Here are some features that would help:
Setting what headers will be signed (in addition to the body).
Being able to choose match-modes between strict and loose, the latter being ok with minor modifications from other MTA relays and such and is sometimes preferable.
It defaults to test mode, which is WRONG. It defeats the entire purpose of DKIM. The "t=y" flag should only be enabled if you want to be notified about errors (the spec says that domains with that flag are requesting deployment help and feedback), and it signals to the world "it doesn't matter if the signature doesn't match since we are still in the test phase".
The better mode is "t=s" which locks it down so that the key is strictly verified against the exact domain of the sender. You can't mismatch and send an email from @foo.bar.baz.com and sign it with a @bar.baz.com key in that mode.
[DNS issue] The DKIM key is not added when you create sub-servers UNLESS you tell those sub-servers to create their brand new, own DNS zone. The Key is added perfectly to all master/main servers, of course.
The previous point is serious, because cat /etc/mail/dkim-milter/keys/keylist shows it's enabled for the subdomains even though they lack the key record in their DNS, meaning that outgoing emails will fail validation since no key can be found. (The solution is of course to always create sub-domains as their own, new master DNS zone)
The "DNS records for additional domains" field lies. It says "k=rsa, t=y, p=" but the actual record that's inserted in domains is "v=DKIM1, k=rsa, r=postmaster, t=y, p=" - this needs fixing.
Moreover, it lists a DomainKey (deprecated) policy entry. We should not be using DomainKeys anymore, so the policy entry (the one with "o=-") should not be listed in the box.
The default key length is 2048 bits, but like I mentioned in another ticket this breaks BIND since Virtualmin doesn't write long DNS TXT entries properly.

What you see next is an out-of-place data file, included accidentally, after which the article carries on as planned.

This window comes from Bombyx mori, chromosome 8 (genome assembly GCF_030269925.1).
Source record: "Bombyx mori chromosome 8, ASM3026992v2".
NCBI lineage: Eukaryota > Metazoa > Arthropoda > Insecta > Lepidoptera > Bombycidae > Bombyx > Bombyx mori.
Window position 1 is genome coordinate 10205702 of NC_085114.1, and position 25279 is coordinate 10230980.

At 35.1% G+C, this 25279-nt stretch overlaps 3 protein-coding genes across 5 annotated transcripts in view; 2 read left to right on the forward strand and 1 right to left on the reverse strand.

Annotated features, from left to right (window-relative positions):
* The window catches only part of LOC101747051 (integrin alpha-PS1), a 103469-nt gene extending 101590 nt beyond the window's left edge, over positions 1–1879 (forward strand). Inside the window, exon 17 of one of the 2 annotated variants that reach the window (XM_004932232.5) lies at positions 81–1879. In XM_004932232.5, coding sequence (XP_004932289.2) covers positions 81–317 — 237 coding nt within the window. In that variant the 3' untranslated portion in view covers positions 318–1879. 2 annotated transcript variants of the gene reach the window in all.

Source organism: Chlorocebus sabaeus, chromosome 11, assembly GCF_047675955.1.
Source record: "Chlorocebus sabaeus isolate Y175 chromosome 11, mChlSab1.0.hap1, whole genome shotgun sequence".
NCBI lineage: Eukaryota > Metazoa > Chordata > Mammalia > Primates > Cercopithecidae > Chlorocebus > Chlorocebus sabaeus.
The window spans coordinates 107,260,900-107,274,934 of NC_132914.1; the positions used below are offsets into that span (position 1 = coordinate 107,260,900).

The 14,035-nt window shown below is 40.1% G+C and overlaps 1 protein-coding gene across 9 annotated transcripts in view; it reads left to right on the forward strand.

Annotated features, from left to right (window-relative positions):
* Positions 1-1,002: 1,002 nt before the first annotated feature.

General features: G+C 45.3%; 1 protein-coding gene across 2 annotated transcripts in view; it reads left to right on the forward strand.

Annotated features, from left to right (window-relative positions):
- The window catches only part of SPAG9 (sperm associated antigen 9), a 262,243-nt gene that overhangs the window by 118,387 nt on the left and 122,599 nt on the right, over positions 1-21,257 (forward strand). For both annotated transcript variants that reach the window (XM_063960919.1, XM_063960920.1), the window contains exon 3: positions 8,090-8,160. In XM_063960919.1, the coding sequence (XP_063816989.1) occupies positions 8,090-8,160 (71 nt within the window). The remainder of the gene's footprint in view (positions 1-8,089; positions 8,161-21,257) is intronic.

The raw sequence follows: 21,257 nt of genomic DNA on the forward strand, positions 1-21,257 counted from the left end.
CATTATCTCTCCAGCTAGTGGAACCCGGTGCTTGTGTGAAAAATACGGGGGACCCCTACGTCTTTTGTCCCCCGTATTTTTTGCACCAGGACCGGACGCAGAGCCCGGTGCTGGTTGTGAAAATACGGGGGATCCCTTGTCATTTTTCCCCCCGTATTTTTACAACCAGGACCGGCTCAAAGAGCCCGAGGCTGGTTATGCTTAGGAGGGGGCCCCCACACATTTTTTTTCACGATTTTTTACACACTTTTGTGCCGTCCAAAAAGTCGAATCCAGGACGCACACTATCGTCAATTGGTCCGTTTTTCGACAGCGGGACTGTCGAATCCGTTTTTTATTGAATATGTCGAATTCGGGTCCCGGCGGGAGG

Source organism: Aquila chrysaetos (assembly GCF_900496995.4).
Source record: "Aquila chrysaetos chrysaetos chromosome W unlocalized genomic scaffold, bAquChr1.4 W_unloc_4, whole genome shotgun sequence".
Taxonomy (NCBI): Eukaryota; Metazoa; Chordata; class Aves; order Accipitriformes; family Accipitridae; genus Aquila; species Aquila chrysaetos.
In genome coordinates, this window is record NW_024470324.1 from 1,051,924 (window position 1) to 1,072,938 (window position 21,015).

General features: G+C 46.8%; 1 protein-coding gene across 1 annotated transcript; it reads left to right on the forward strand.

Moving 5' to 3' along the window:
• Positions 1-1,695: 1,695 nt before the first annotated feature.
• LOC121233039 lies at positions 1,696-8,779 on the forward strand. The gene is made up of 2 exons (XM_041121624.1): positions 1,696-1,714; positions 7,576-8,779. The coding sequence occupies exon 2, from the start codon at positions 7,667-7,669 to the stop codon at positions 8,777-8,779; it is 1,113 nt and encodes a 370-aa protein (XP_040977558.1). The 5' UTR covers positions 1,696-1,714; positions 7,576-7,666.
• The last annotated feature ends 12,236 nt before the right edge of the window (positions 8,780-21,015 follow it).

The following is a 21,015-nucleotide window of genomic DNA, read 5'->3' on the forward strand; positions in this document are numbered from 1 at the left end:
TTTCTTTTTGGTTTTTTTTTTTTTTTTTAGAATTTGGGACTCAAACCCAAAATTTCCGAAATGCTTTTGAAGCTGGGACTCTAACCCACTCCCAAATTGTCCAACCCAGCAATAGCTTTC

The default key length of 2048 bits is bad. It's excessive. It's like 20x slower, for almost zero benefit. Security researchers have estimated that it would take a year of processing time on a $200 million dollar machine to brute force a 1024 bit key.
The fact that 2048 bit keys are 20x slower (or more) than 1024 bit keys mean that it puts lots of load on the sending and receiving servers. Instead of checking a key in milliseconds, it may take 200 milliseconds.
Keys should be rotated yearly anyway, so there is zero benefit to going over 1024 bit today. Just harm. Like the DNS length issue, and slowness.
The longer 2048 bit keys also slow down the DNS query since every client is forced to redo the request via TCP rather than UDP, becuase the UDP reply can't fit the whole key.
- Do not create the deprecated _domainkey policy entry
- Make sure the DKIM key is added to every domain even when they are children of parent zones, since messages are always signed (so key MUST be available in the zone)
- Add an option for key size which defaults to 1024 bit and can optionally be set to 2048 bit with a warning that it's SLOW and harms the recipient systems of your messages.
- Add a "test mode" toggle which switches between "t=y" (test) and "t=s" (lockdown, production use)
- Tweak the DNS editing module so it supports > 255 character TXT entries properly
Anyway, here are my temporary patches to make DKIM better until official fixes:
# sed -i 's/t=y;/t=s;/' /usr/libexec/webmin/virtual-server/dkim.cgi
# sed -i 's/t=y;/t=s;/' /usr/libexec/webmin/virtual-server/dkim-lib.pl
# sed -i 's/my \$size = 2048;/my \$size = 1024;/' /usr/libexec/webmin/virtual-server/dkim-lib.pl